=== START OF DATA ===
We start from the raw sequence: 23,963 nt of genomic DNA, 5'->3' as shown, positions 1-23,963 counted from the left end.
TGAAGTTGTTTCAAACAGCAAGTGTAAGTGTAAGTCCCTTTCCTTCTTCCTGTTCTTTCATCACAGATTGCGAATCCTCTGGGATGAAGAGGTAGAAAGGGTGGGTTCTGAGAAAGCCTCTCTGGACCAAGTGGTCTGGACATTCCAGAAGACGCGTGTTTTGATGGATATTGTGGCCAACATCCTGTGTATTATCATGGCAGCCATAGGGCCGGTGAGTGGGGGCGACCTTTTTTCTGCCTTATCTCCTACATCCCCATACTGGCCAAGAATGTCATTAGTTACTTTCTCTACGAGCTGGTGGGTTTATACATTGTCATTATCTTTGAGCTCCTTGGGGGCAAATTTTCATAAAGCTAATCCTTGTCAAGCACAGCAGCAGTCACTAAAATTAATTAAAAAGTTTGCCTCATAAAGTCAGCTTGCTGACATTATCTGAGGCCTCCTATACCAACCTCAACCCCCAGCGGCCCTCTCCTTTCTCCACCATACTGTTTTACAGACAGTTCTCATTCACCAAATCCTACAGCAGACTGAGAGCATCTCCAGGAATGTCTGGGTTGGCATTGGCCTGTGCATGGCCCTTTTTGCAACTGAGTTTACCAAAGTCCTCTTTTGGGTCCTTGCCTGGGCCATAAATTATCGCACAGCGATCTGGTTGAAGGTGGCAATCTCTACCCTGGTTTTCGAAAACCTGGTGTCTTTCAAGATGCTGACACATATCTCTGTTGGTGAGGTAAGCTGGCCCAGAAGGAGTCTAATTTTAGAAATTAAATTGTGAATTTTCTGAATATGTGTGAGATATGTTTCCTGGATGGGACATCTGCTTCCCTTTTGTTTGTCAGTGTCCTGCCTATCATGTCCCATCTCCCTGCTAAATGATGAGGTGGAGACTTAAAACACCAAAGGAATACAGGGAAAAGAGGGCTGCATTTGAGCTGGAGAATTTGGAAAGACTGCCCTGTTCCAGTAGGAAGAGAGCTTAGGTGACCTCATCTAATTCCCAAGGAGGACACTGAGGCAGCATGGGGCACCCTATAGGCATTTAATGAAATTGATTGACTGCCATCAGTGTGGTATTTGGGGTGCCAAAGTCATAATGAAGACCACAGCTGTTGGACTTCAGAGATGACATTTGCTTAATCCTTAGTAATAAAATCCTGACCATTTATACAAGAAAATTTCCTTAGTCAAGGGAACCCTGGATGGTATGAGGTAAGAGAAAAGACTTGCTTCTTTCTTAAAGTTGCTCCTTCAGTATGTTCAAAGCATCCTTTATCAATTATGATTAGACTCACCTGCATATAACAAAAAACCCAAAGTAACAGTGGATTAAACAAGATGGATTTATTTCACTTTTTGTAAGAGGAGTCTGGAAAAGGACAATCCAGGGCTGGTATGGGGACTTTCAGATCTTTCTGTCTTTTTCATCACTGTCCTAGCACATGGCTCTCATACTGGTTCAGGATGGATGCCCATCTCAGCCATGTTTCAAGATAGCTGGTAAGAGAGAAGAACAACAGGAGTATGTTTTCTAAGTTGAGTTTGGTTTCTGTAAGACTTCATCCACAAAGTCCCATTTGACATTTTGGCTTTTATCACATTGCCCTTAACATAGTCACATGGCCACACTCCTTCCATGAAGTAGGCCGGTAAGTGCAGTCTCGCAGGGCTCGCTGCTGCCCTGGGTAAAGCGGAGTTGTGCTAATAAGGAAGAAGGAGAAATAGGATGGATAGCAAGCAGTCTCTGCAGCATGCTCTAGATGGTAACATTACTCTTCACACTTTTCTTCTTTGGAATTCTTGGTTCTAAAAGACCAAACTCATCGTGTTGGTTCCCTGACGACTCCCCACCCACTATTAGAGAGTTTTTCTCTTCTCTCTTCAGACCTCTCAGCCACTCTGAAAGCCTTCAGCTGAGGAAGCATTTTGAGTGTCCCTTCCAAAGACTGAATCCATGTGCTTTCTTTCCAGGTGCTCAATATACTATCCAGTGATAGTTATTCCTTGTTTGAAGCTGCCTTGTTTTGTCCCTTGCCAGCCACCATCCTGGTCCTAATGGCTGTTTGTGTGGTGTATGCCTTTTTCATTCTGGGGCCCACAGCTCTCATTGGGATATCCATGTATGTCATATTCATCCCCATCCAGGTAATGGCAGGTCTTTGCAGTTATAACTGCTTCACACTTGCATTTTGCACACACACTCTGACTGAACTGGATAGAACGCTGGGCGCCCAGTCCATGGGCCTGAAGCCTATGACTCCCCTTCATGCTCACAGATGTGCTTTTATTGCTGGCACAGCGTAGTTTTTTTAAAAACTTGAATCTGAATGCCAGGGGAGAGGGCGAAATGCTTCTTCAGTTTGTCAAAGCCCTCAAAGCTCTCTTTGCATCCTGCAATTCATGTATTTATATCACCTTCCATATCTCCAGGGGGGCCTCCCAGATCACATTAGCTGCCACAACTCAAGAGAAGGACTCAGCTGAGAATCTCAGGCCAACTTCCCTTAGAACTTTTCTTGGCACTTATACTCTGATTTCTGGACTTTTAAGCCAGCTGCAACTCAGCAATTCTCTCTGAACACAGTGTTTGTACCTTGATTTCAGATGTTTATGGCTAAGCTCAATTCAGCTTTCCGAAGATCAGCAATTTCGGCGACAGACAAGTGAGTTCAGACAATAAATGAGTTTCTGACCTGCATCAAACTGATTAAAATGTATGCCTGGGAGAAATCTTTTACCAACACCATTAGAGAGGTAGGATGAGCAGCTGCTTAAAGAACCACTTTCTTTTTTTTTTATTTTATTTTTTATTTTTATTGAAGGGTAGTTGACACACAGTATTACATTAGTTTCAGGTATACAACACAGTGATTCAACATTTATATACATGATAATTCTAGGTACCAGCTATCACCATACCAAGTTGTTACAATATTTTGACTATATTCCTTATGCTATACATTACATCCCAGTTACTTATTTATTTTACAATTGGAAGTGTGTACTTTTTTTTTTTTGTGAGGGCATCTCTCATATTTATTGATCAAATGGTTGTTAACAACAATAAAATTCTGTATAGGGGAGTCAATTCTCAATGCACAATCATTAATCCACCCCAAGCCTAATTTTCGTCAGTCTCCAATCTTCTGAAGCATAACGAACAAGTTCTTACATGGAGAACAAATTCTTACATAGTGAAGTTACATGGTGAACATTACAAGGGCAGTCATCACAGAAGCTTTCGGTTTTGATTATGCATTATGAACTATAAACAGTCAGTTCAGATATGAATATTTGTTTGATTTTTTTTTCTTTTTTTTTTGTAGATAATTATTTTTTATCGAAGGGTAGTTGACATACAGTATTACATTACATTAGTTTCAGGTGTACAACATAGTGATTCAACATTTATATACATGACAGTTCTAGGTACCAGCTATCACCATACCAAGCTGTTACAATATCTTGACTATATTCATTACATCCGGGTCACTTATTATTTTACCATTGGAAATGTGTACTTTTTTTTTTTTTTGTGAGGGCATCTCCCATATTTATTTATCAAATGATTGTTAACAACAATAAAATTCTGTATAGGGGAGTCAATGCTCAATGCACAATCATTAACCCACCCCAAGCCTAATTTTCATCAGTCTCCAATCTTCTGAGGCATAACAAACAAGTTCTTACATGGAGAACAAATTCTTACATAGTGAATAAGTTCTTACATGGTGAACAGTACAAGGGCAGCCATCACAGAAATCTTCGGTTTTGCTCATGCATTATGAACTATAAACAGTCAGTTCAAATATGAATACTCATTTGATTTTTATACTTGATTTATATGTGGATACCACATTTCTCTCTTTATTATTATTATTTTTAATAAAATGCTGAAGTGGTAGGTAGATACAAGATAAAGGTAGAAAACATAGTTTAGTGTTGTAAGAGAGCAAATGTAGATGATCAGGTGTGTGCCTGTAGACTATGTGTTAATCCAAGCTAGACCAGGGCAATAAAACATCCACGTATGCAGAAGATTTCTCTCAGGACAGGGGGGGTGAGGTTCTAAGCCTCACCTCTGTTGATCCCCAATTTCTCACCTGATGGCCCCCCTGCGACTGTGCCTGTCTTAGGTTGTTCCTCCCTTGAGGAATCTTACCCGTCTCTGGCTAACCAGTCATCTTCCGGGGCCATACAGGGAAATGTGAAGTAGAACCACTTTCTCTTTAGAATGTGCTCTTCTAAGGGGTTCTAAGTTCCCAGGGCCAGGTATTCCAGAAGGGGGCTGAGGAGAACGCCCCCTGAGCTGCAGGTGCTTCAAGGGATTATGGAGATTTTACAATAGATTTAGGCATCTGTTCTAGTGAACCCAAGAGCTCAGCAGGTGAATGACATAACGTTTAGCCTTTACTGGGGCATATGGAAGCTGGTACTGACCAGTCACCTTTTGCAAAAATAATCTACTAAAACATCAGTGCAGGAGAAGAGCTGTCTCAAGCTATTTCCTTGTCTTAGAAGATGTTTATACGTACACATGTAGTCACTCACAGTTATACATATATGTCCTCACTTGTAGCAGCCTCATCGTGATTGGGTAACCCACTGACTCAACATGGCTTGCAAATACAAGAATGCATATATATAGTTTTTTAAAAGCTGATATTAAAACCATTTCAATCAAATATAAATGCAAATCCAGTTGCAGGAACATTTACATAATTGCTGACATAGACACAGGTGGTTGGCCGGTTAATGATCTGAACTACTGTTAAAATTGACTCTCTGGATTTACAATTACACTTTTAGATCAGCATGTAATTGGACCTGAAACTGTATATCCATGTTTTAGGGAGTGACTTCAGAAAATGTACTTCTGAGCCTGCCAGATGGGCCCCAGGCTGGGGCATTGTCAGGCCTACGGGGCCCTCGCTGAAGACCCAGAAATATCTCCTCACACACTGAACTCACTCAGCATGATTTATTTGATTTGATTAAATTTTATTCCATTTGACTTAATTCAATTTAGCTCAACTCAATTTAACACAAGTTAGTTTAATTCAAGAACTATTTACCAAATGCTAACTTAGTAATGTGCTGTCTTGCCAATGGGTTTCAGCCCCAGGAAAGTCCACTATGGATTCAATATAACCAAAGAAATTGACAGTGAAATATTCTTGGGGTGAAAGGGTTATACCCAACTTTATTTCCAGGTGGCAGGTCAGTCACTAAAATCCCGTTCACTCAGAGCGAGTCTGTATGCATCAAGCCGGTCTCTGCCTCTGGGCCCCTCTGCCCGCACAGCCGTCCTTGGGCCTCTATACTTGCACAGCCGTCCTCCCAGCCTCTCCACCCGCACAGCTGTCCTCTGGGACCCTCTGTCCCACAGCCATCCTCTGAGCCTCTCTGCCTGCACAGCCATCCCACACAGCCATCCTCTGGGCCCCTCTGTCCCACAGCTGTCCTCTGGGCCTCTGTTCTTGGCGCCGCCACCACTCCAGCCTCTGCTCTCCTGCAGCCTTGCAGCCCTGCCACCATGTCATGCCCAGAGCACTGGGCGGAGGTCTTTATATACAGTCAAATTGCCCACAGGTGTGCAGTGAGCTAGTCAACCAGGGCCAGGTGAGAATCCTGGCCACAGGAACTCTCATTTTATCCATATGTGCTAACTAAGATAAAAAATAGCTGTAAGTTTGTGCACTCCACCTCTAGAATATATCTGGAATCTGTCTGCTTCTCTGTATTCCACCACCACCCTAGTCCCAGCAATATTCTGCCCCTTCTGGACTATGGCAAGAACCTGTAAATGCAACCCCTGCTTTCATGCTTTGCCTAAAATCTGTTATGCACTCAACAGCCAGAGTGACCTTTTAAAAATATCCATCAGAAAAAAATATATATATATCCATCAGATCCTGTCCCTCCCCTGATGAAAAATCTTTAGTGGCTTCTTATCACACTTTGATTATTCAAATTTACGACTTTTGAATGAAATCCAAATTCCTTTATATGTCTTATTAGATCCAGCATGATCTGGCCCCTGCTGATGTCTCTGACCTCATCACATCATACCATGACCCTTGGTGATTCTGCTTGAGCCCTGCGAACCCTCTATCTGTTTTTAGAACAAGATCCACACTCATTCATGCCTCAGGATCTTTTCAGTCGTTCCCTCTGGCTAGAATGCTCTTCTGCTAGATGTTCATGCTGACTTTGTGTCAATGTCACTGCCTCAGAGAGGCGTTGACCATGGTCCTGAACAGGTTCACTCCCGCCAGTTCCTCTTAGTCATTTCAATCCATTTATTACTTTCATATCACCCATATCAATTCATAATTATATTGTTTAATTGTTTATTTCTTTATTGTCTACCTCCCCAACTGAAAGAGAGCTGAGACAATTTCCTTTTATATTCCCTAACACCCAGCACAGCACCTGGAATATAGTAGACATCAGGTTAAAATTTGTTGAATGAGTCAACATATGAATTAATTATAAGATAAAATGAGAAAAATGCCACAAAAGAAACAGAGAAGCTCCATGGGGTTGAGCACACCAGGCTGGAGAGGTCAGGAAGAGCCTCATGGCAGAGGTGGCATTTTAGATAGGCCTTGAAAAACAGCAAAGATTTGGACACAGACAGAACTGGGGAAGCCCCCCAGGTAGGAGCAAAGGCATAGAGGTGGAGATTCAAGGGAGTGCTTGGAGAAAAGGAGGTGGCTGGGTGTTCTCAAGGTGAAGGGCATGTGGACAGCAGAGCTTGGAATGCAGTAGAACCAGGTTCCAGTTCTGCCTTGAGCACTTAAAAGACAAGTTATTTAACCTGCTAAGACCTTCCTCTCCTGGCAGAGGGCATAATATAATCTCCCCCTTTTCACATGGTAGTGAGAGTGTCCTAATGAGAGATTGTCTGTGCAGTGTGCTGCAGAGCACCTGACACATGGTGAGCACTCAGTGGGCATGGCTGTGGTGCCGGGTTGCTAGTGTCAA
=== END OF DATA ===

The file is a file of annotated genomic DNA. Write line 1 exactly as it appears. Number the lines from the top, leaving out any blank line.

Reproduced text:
We start from the raw sequence: 23,963 nt of genomic DNA, 5'->3' as shown, positions 1-23,963 counted from the left end.